-by Rev. T. Denise Anderson, (she/her) is a minister in the Presbyterian Church (USA) and coordinator for racial and intercultural justice with the Presbyterian Mission Agency, working in connection with the agency’s Compassion, Peace & Justice and Racial Equity & Women’s Intercultural Ministries.

Word of the Day: Keeper
Reflection Prompt: What images of God are comforting to you? Where does your spirit need comfort?
Prayer: Gracious God, Scripture says that you are my keeper, which floods me with images of cradling hands softly catching me. I imagine I could slip through your fingers if I wanted to—the freedom is there. However, as long as I want to be here, you have me. What a comforting idea that is. I think I will stay. Amen. -Poem by Rev. Sarah Are, Founding Creative Partner of Sanctified Art; (she/her) is the Associate Pastor for Youth and Young Adults at Preston Hollow Presbyterian Church, Dallas, Texas 



February 21

Scripture: Psalm 84
Word of the Day: Selah
Reflection Prompt: The word “selah” is used 74 times in scripture. The meaning is unclear, but many believe it indicates a pause. Where or how do you need to pause in your life?

Poem:
God never begins letters with the words, “I hope this finds you well,” For those words imply distance. Instead, God begins God’s letters to you with the words, “Remember when?”
Beloved child,
Remember when we dipped our toes into the water?
Remember when we dove right in?
Remember when the ice cream dripped down our hands
And the cicadas sang their song,
And the seasons changed,
And the days were long?
Remember when we fell in love and the world was new?
Remember when our heart was broken?
Remember the tears?
Remember the long nights?
Remember when we laughed again and the sound surprised us?
Remember when we marched in the street?
Remember when we cast our vote? Remember when we believed in hope?
Remember when?
I do. That’s what God’s letters say. So on this day, and every day to come, Remember: God is meeting you. If you look back, you might remember when.

Prayer: Gracious God, being people of faith has never been easy. From the very beginning, we have needed reminders—to be gentle, to show courtesy, to devote ourselves to good works. In a world of division, help me be gentle. May that gentleness be a power for good. Amen. 
-by Rev. Sarah Are, Founding Creative Partner of Sanctified Art; (she/her) is the Associate Pastor for Youth and Young Adults at Preston Hollow Presbyterian Church, Dallas, Texas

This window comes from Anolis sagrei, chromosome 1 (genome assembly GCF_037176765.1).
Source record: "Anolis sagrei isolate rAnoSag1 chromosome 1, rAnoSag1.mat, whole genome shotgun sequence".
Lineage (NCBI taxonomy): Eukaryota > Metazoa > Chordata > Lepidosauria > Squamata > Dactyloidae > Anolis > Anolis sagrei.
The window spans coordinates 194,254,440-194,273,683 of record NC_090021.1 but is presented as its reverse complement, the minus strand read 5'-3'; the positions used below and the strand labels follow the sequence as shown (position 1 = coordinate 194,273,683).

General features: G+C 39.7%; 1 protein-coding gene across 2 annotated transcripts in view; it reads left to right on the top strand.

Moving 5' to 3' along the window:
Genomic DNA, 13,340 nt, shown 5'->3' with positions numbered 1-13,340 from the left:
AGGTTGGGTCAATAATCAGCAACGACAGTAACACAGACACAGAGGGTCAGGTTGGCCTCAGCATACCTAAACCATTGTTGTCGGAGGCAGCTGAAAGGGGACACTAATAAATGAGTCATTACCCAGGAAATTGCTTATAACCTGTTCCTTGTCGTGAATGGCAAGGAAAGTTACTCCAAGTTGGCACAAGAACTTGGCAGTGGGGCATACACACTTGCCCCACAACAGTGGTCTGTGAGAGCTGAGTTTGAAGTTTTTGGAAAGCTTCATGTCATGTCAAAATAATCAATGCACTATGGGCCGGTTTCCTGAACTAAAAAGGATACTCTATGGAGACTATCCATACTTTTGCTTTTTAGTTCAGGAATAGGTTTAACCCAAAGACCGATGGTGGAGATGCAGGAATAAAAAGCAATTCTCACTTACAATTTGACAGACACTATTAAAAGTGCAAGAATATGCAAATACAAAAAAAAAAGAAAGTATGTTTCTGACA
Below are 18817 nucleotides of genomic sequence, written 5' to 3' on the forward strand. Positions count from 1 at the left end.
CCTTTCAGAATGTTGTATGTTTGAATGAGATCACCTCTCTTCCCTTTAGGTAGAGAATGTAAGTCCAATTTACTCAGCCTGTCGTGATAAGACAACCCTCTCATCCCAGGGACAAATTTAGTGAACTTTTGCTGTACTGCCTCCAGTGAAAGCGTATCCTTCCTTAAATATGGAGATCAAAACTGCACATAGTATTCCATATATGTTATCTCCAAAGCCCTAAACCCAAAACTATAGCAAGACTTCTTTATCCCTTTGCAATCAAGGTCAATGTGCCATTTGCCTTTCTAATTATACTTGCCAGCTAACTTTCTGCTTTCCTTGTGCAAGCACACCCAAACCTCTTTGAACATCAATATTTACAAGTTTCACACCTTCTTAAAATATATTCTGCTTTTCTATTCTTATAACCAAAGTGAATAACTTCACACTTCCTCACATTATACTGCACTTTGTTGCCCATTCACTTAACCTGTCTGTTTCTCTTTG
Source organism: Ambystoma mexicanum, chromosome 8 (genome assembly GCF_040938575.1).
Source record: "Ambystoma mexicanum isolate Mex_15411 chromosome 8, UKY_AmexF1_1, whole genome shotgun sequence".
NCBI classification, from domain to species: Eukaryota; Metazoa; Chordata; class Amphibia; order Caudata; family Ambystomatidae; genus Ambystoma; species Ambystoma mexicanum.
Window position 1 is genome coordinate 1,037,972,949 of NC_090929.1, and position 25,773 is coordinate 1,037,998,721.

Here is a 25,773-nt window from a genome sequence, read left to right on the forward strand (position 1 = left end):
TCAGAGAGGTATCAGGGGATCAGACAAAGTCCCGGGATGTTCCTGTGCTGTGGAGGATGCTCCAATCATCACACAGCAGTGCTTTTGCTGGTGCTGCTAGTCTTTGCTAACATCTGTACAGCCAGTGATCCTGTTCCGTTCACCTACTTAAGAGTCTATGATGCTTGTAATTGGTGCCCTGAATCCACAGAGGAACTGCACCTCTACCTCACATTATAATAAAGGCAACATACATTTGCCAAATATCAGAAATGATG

February 20

Scripture: Isaiah 58:1-12
Word of the Day: Gentle
Reflection Prompt: Can you think of a person in your life who is gentle yet strong? How are they impactful? How might you adopt that character?
Commentary: In the image, I am mesmerized by the lines, the way that even in the two-dimensional, this dancer is in perpetual motion. Even in a whirlpool, threatening to suck away her life, this dancer is rising— effortlessly. It is magical. But fighting oppression in real life is a constant exercise in finding the magic in a moment. Fighting oppression in real life is the antithesis of effortlessness. As I look around our world, I see people doubling down to forward oppression. As I look around our world, I see so many amazing embodiments of our Holy Spirit, pushing back, spinning out, rising up. It is magical. I am amazed. In this image, I have represented a woman spinning up out of a whirlpool, her face shining up at the sun. She rises above the ruins of ancient cities. Background motion spins up with the energy of the woman who represents the Holy Spirit, who represents the oppressed breaking free from the yoke, breaking “forth like the dawn” (Isaiah 58:8). Breathe deeply as you gaze upon the image on the left. Imagine placing yourself in this scene. What do you see? How do you feel? Get quiet and still, offering a silent or spoken prayer to God.
Prayer: Breathe deeply as you gaze upon the image above. Imagine placing yourself in this scene. What do you see? How do you feel? Get quiet and still, offering a silent or spoken prayer to God.
-by Hannah Garrity, Founding Creative Partner of Sanctified Art; (she/her) is an artist and an athlete, a daughter and a mother, a facilitator and a producer, a leader and a teammate.


February 19

Scripture: John 1:35-42
Phrase of the Day: Come and see
Commentary: Again and again, we are invited inward. The common thread here is the focus on expressing love for God in secret, not for the recognition of others, but as an outpouring of devotion for God alone. I think the references to spiritual disciplines are less about the particular acts themselves and more about the intention fueling the action. The intention affects the quality of the action itself. Does your outward action align with what’s going on inside of you?
There are times when I’ve been with friends and I’ve felt this tug to document the event and share it on social media. This impulse yanks me out of the present moment, away from my friends, and I find myself focused on how the event might be perceived by others. Ultimately, it’s as though the moment isn’t actually happening. I’m not present in mind, body, or spirit; I am elsewhere, fixated on my phone. Have you heard this before: “If you didn’t post it, did it even happen?” I think that is a great question to consider. Are we so caught up in the amplification of our actions and how they are widely perceived, that the actions themselves are void? If we are more concerned with how our public prayers and acts of allyship are received, are we actually praying? Are we actually being an ally?